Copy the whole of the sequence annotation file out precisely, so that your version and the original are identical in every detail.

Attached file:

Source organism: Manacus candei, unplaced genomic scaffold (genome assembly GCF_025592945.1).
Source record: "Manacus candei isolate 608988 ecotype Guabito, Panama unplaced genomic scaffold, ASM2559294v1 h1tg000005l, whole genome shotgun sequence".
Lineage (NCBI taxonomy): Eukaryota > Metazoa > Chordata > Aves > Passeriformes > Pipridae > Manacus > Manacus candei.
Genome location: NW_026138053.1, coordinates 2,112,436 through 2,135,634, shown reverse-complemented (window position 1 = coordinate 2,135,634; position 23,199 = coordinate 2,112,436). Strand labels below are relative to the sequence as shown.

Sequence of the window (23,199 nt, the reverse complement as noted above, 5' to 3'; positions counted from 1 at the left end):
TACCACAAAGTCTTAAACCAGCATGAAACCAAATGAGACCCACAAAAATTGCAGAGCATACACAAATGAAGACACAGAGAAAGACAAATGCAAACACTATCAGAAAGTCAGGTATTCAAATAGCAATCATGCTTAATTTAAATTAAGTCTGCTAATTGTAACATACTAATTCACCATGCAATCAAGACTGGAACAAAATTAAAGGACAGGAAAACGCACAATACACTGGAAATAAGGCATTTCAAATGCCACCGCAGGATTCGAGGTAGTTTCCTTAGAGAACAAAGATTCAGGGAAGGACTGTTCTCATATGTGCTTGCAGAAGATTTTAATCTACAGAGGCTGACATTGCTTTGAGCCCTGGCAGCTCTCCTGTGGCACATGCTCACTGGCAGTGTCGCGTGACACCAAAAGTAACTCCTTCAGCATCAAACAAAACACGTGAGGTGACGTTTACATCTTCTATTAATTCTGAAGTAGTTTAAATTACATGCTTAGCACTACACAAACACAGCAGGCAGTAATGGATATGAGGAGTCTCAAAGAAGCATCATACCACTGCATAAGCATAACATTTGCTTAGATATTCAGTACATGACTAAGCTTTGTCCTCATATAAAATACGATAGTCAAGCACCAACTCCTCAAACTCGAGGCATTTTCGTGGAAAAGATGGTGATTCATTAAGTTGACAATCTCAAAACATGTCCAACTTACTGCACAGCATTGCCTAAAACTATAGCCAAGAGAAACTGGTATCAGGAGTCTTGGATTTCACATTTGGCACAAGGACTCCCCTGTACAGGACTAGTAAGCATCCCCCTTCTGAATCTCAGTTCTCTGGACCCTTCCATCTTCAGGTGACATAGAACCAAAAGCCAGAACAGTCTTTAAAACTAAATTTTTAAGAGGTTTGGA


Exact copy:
Source organism: Manacus candei, unplaced genomic scaffold (genome assembly GCF_025592945.1).
Source record: "Manacus candei isolate 608988 ecotype Guabito, Panama unplaced genomic scaffold, ASM2559294v1 h1tg000005l, whole genome shotgun sequence".
Lineage (NCBI taxonomy): Eukaryota > Metazoa > Chordata > Aves > Passeriformes > Pipridae > Manacus > Manacus candei.
Genome location: NW_026138053.1, coordinates 2,112,436 through 2,135,634, shown reverse-complemented (window position 1 = coordinate 2,135,634; position 23,199 = coordinate 2,112,436). Strand labels below are relative to the sequence as shown.

Sequence of the window (23,199 nt, the reverse complement as noted above, 5' to 3'; positions counted from 1 at the left end):
TACCACAAAGTCTTAAACCAGCATGAAACCAAATGAGACCCACAAAAATTGCAGAGCATACACAAATGAAGACACAGAGAAAGACAAATGCAAACACTATCAGAAAGTCAGGTATTCAAATAGCAATCATGCTTAATTTAAATTAAGTCTGCTAATTGTAACATACTAATTCACCATGCAATCAAGACTGGAACAAAATTAAAGGACAGGAAAACGCACAATACACTGGAAATAAGGCATTTCAAATGCCACCGCAGGATTCGAGGTAGTTTCCTTAGAGAACAAAGATTCAGGGAAGGACTGTTCTCATATGTGCTTGCAGAAGATTTTAATCTACAGAGGCTGACATTGCTTTGAGCCCTGGCAGCTCTCCTGTGGCACATGCTCACTGGCAGTGTCGCGTGACACCAAAAGTAACTCCTTCAGCATCAAACAAAACACGTGAGGTGACGTTTACATCTTCTATTAATTCTGAAGTAGTTTAAATTACATGCTTAGCACTACACAAACACAGCAGGCAGTAATGGATATGAGGAGTCTCAAAGAAGCATCATACCACTGCATAAGCATAACATTTGCTTAGATATTCAGTACATGACTAAGCTTTGTCCTCATATAAAATACGATAGTCAAGCACCAACTCCTCAAACTCGAGGCATTTTCGTGGAAAAGATGGTGATTCATTAAGTTGACAATCTCAAAACATGTCCAACTTACTGCACAGCATTGCCTAAAACTATAGCCAAGAGAAACTGGTATCAGGAGTCTTGGATTTCACATTTGGCACAAGGACTCCCCTGTACAGGACTAGTAAGCATCCCCCTTCTGAATCTCAGTTCTCTGGACCCTTCCATCTTCAGGTGACATAGAACCAAAAGCCAGAACAGTCTTTAAAACTAAATTTTTAAGAGGTTTGGA